Fish (fly-replete, in depth of June,
Dawdling away their wat’ry noon)
Ponder deep wisdom, dark or clear,
Each secret fishy hope or fear.
Fish say, they have their Stream and Pond;
But is there anything Beyond?
This life cannot be All, they swear,
For how unpleasant, if it were!— Rupert Brooke, The South Seas: Heaven
Omniscient is a harder point of view than third-person limited. At least with limited you can pretend to be a character, melting your voice into the background until it’s barely noticeable. A good trick, if your narrative voice still cracks as you find it. If you’re a particularly good actor, doing first person is even easier still, since you know the voice the story is being told in—the voice of a character in the story.
But with omniscient, you are no character in the story. You can never play one of those characters. You are, instead, your own character—a really strange one, a meta-character. Someone’s telling the story, and it’s not the individual characters narrating from inside their heads, and it’s not you playing third-person puppet shows. You can’t absorb yourself, and thus possibly the reader, into these roles.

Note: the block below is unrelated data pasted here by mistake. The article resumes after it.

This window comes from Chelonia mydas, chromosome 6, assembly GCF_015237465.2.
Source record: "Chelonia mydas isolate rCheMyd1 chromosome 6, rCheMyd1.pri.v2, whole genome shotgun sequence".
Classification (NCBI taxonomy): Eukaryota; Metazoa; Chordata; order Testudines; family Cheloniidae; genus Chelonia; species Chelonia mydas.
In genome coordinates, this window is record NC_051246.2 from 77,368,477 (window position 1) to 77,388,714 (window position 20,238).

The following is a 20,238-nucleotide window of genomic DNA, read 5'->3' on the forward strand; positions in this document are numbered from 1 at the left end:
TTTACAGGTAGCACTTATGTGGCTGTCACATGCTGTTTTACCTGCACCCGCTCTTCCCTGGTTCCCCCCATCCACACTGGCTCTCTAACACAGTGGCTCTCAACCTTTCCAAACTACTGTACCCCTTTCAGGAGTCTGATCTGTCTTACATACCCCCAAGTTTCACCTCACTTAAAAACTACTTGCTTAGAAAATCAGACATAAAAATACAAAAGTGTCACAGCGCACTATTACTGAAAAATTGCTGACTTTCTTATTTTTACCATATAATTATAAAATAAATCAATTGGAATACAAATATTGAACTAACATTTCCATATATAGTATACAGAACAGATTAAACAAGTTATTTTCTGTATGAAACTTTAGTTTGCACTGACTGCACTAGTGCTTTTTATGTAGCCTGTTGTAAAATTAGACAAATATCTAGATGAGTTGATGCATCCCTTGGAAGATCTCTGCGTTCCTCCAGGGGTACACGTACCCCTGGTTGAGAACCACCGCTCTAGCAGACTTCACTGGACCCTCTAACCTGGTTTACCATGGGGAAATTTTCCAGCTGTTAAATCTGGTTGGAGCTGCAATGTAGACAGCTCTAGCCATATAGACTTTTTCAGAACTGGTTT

You are an outsider. Omniscient, yes, but outside of events. There is a distance between you and the characters—can you even think of them as “your” characters?—that can’t be crossed; that, should it be crossed, would result in a mess as you head-hopped every paragraph.
That said, why do it at all? Third-person and first-person are very successful in modern literature, and so you’ll need an incredibly good reason to engage in this mode of storytelling. Especially if you’re a new writer.
You do it because you need the distance. Sometimes the distance is used for humor, irony, social criticism, etc. You need an ulterior agenda and purpose that’s strong enough to separate you from the characters. You can’t simply want to show that Pete grows to love Nora, or that Nora grows to love Pete, or even both; those are intimate, even selfish concerns. No; you must want to show the greater implications, complications, insinuations, contradictions of the actions and desires of the characters throughout the entire story.
Hmmm. So, at a minimum, to carry off omniscient you need a specific agenda in mind that’s above and beyond that of the in-story characters.
That’s a tough one.